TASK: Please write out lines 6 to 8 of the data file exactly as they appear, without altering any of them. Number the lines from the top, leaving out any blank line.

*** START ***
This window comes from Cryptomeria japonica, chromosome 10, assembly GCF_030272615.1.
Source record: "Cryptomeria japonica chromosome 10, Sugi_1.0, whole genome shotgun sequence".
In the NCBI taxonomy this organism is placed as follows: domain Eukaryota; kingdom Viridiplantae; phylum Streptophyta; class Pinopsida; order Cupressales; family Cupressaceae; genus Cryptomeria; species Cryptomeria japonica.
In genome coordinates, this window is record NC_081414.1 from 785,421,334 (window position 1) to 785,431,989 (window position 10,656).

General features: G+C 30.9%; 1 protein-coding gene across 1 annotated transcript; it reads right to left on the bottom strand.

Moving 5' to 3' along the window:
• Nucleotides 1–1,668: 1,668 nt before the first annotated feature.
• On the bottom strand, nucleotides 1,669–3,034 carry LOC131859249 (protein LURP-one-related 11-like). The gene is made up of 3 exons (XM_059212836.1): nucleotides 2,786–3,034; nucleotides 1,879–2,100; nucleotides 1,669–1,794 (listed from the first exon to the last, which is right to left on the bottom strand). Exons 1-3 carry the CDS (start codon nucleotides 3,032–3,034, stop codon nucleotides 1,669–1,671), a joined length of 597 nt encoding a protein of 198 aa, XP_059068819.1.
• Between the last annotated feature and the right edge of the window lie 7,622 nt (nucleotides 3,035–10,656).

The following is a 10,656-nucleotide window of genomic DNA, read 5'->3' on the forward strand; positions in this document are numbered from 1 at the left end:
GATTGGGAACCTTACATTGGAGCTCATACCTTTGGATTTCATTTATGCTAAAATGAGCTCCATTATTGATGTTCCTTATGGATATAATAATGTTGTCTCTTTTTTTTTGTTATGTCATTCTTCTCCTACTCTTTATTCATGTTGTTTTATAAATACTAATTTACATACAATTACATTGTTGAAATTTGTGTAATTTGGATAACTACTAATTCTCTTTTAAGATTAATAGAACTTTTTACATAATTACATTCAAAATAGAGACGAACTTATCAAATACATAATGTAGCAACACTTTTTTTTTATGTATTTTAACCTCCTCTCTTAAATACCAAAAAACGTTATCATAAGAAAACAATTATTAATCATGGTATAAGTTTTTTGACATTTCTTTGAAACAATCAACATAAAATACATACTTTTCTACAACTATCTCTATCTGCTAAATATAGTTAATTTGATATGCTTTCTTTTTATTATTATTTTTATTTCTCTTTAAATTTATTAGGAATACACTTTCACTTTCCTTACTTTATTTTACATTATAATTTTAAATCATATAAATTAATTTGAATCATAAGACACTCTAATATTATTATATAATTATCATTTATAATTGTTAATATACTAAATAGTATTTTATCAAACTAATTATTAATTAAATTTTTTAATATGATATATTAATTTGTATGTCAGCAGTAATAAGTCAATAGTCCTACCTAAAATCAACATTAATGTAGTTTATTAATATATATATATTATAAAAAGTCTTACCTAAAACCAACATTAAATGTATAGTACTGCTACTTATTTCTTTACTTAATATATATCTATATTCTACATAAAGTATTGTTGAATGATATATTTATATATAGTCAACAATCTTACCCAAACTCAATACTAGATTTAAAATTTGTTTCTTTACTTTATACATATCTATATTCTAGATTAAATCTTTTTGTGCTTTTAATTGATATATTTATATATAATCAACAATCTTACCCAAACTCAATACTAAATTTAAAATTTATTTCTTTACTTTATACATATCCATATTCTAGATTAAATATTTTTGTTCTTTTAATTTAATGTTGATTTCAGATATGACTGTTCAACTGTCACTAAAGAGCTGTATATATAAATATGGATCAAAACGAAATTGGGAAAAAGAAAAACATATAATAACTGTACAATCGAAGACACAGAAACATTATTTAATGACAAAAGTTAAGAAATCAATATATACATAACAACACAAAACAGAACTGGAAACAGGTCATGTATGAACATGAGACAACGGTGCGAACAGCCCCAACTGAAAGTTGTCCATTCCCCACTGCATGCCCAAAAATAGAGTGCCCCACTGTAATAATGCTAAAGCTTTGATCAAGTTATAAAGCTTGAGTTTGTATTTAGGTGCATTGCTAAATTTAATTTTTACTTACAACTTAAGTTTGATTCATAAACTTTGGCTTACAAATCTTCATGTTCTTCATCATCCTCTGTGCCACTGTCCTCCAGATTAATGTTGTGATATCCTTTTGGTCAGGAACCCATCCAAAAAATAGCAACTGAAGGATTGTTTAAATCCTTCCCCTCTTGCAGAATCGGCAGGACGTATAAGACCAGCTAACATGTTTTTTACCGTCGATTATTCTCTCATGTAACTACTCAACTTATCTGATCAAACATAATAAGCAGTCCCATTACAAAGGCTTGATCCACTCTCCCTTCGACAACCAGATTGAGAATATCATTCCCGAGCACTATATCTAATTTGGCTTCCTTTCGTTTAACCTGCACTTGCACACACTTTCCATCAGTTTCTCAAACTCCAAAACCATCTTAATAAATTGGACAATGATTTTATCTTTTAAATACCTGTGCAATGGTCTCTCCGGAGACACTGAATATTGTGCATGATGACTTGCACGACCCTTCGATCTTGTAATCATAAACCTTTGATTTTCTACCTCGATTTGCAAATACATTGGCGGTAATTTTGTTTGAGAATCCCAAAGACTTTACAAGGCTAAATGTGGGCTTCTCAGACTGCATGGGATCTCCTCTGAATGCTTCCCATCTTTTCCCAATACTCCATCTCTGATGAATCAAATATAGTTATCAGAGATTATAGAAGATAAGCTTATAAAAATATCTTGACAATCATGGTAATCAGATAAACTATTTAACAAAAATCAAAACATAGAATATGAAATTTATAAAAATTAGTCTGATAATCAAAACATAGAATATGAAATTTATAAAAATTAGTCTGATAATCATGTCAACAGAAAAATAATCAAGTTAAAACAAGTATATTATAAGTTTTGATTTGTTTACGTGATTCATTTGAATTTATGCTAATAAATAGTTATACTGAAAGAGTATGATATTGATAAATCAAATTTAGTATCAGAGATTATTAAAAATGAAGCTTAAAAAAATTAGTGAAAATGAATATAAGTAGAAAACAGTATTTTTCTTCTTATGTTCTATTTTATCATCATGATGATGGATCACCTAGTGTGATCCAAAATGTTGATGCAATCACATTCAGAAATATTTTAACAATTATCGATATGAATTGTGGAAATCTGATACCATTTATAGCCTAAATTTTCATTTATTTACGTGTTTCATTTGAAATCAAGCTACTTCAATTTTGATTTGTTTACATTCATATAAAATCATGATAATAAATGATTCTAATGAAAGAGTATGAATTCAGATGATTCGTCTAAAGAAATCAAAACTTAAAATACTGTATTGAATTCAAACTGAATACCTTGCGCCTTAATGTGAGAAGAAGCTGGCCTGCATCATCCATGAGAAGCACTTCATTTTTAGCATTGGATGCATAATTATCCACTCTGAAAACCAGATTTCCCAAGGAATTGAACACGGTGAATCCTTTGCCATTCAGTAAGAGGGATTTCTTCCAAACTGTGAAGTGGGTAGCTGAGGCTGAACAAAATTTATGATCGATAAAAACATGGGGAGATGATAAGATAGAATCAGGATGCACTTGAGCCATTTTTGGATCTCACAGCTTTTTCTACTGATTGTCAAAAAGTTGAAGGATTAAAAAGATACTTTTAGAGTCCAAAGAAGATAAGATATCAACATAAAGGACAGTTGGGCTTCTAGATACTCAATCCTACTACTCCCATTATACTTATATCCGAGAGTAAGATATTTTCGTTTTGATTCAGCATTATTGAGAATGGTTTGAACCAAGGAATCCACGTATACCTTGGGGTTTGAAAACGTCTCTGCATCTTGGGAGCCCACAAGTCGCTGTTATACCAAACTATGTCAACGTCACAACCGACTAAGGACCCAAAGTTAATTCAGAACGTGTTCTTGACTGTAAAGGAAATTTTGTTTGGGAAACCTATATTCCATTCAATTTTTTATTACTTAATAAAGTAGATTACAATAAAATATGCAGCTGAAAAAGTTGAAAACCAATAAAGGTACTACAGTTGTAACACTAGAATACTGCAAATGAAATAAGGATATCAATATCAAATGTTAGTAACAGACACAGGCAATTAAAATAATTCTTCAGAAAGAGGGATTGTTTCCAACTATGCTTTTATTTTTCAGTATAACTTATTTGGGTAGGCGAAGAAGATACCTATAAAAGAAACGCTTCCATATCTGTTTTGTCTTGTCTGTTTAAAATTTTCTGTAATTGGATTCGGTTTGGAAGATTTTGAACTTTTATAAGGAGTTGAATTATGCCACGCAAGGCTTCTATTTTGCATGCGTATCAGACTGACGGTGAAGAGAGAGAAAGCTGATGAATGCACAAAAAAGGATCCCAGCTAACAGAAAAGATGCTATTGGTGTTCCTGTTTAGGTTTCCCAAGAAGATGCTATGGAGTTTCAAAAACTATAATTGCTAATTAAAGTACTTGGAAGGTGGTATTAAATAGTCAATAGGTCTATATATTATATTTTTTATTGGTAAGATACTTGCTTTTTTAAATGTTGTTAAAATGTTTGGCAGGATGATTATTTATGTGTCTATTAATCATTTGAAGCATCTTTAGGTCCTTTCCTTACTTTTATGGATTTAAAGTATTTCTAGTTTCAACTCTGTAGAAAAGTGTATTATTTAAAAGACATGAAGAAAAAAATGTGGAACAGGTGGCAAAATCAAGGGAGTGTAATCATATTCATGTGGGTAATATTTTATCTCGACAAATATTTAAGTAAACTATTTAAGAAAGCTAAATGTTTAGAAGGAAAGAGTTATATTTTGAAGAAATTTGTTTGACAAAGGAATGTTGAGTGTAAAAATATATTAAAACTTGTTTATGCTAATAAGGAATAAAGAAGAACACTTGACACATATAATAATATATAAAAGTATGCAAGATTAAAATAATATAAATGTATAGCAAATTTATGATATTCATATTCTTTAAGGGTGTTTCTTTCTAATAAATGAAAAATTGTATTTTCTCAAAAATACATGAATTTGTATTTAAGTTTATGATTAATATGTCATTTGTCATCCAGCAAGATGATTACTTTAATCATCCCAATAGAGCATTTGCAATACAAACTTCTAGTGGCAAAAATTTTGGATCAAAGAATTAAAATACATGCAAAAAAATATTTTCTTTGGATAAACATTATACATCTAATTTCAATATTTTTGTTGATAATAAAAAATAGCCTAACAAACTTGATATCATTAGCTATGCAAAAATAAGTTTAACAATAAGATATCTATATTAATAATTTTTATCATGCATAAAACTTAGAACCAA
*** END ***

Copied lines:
Moving 5' to 3' along the window:
• Nucleotides 1–1,668: 1,668 nt before the first annotated feature.
• On the bottom strand, nucleotides 1,669–3,034 carry LOC131859249 (protein LURP-one-related 11-like). The gene is made up of 3 exons (XM_059212836.1): nucleotides 2,786–3,034; nucleotides 1,879–2,100; nucleotides 1,669–1,794 (listed from the first exon to the last, which is right to left on the bottom strand). Exons 1-3 carry the CDS (start codon nucleotides 3,032–3,034, stop codon nucleotides 1,669–1,671), a joined length of 597 nt encoding a protein of 198 aa, XP_059068819.1.